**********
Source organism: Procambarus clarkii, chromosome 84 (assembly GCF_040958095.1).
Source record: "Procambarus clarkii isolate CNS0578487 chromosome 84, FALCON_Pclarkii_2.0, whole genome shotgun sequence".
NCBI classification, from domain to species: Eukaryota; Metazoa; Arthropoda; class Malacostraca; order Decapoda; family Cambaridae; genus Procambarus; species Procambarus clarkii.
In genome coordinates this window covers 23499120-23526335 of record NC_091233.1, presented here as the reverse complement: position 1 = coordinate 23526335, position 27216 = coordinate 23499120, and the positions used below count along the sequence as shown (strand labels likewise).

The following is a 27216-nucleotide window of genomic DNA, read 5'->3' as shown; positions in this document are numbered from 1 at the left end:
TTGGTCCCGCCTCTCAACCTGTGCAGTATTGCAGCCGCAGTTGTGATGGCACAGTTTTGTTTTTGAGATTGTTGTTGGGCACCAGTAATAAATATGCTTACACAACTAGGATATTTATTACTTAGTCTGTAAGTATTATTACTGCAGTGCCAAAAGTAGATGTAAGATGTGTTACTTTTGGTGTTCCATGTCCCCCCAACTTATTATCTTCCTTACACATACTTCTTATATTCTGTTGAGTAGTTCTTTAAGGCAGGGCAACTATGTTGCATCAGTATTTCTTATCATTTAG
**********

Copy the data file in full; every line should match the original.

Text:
Source organism: Procambarus clarkii, chromosome 84 (assembly GCF_040958095.1).
Source record: "Procambarus clarkii isolate CNS0578487 chromosome 84, FALCON_Pclarkii_2.0, whole genome shotgun sequence".
NCBI classification, from domain to species: Eukaryota; Metazoa; Arthropoda; class Malacostraca; order Decapoda; family Cambaridae; genus Procambarus; species Procambarus clarkii.
In genome coordinates this window covers 23499120-23526335 of record NC_091233.1, presented here as the reverse complement: position 1 = coordinate 23526335, position 27216 = coordinate 23499120, and the positions used below count along the sequence as shown (strand labels likewise).

The following is a 27216-nucleotide window of genomic DNA, read 5'->3' as shown; positions in this document are numbered from 1 at the left end:
TTGGTCCCGCCTCTCAACCTGTGCAGTATTGCAGCCGCAGTTGTGATGGCACAGTTTTGTTTTTGAGATTGTTGTTGGGCACCAGTAATAAATATGCTTACACAACTAGGATATTTATTACTTAGTCTGTAAGTATTATTACTGCAGTGCCAAAAGTAGATGTAAGATGTGTTACTTTTGGTGTTCCATGTCCCCCCAACTTATTATCTTCCTTACACATACTTCTTATATTCTGTTGAGTAGTTCTTTAAGGCAGGGCAACTATGTTGCATCAGTATTTCTTATCATTTAG